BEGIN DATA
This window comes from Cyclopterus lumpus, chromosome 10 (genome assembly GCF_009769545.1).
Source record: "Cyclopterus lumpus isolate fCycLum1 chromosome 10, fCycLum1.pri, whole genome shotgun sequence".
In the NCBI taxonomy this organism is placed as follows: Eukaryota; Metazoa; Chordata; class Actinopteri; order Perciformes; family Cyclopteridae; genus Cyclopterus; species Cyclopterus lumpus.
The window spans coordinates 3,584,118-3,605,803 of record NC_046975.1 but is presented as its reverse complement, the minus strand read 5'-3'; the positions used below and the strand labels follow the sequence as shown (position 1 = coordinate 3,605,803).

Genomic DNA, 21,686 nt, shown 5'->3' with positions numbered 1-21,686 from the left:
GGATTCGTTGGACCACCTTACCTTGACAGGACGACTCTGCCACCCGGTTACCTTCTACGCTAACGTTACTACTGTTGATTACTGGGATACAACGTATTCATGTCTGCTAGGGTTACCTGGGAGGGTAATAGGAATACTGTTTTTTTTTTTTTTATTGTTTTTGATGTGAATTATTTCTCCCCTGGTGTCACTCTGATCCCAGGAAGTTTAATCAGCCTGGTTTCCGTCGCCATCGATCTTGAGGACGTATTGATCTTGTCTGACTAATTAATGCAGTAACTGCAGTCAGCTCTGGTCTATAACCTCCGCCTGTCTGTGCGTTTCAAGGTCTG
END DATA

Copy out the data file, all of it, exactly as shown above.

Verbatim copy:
This window comes from Cyclopterus lumpus, chromosome 10 (genome assembly GCF_009769545.1).
Source record: "Cyclopterus lumpus isolate fCycLum1 chromosome 10, fCycLum1.pri, whole genome shotgun sequence".
In the NCBI taxonomy this organism is placed as follows: Eukaryota; Metazoa; Chordata; class Actinopteri; order Perciformes; family Cyclopteridae; genus Cyclopterus; species Cyclopterus lumpus.
The window spans coordinates 3,584,118-3,605,803 of record NC_046975.1 but is presented as its reverse complement, the minus strand read 5'-3'; the positions used below and the strand labels follow the sequence as shown (position 1 = coordinate 3,605,803).

Genomic DNA, 21,686 nt, shown 5'->3' with positions numbered 1-21,686 from the left:
GGATTCGTTGGACCACCTTACCTTGACAGGACGACTCTGCCACCCGGTTACCTTCTACGCTAACGTTACTACTGTTGATTACTGGGATACAACGTATTCATGTCTGCTAGGGTTACCTGGGAGGGTAATAGGAATACTGTTTTTTTTTTTTTTATTGTTTTTGATGTGAATTATTTCTCCCCTGGTGTCACTCTGATCCCAGGAAGTTTAATCAGCCTGGTTTCCGTCGCCATCGATCTTGAGGACGTATTGATCTTGTCTGACTAATTAATGCAGTAACTGCAGTCAGCTCTGGTCTATAACCTCCGCCTGTCTGTGCGTTTCAAGGTCTG